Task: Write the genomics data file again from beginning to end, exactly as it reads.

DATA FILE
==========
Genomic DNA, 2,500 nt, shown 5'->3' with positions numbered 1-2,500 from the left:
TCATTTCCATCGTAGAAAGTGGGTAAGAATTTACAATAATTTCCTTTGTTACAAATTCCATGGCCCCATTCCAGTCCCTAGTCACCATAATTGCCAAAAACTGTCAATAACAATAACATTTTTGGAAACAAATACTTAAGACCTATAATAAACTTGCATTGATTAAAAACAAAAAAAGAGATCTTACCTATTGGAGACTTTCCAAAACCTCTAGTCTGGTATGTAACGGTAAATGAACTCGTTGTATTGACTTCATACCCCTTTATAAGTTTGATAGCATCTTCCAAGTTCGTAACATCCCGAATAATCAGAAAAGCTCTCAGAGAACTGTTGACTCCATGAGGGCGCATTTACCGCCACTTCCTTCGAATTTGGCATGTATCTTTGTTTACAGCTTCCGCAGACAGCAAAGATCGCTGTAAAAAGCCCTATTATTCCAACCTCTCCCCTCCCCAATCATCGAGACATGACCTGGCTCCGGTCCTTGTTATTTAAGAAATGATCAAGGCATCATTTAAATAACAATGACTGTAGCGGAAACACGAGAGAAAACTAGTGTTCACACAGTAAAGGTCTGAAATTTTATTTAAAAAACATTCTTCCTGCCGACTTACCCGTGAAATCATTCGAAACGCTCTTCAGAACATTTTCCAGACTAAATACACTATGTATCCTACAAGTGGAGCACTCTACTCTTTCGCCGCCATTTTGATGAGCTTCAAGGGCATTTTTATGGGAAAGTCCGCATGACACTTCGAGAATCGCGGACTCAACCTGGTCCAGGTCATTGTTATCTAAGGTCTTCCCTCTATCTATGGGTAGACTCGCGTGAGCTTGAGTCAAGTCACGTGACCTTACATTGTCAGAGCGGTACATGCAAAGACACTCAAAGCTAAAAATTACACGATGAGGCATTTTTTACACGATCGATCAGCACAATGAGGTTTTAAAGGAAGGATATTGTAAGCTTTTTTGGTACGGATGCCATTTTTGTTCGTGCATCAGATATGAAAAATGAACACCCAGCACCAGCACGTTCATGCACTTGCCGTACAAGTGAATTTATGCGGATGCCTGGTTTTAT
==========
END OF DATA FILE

Genomic DNA, 2,500 nt, shown 5'->3' with positions numbered 1-2,500 from the left:
TCATTTCCATCGTAGAAAGTGGGTAAGAATTTACAATAATTTCCTTTGTTACAAATTCCATGGCCCCATTCCAGTCCCTAGTCACCATAATTGCCAAAAACTGTCAATAACAATAACATTTTTGGAAACAAATACTTAAGACCTATAATAAACTTGCATTGATTAAAAACAAAAAAAGAGATCTTACCTATTGGAGACTTTCCAAAACCTCTAGTCTGGTATGTAACGGTAAATGAACTCGTTGTATTGACTTCATACCCCTTTATAAGTTTGATAGCATCTTCCAAGTTCGTAACATCCCGAATAATCAGAAAAGCTCTCAGAGAACTGTTGACTCCATGAGGGCGCATTTACCGCCACTTCCTTCGAATTTGGCATGTATCTTTGTTTACAGCTTCCGCAGACAGCAAAGATCGCTGTAAAAAGCCCTATTATTCCAACCTCTCCCCTCCCCAATCATCGAGACATGACCTGGCTCCGGTCCTTGTTATTTAAGAAATGATCAAGGCATCATTTAAATAACAATGACTGTAGCGGAAACACGAGAGAAAACTAGTGTTCACACAGTAAAGGTCTGAAATTTTATTTAAAAAACATTCTTCCTGCCGACTTACCCGTGAAATCATTCGAAACGCTCTTCAGAACATTTTCCAGACTAAATACACTATGTATCCTACAAGTGGAGCACTCTACTCTTTCGCCGCCATTTTGATGAGCTTCAAGGGCATTTTTATGGGAAAGTCCGCATGACACTTCGAGAATCGCGGACTCAACCTGGTCCAGGTCATTGTTATCTAAGGTCTTCCCTCTATCTATGGGTAGACTCGCGTGAGCTTGAGTCAAGTCACGTGACCTTACATTGTCAGAGCGGTACATGCAAAGACACTCAAAGCTAAAAATTACACGATGAGGCATTTTTTACACGATCGATCAGCACAATGAGGTTTTAAAGGAAGGATATTGTAAGCTTTTTTGGTACGGATGCCATTTTTGTTCGTGCATCAGATATGAAAAATGAACACCCAGCACCAGCACGTTCATGCACTTGCCGTACAAGTGAATTTATGCGGATGCCTGGTTTTAT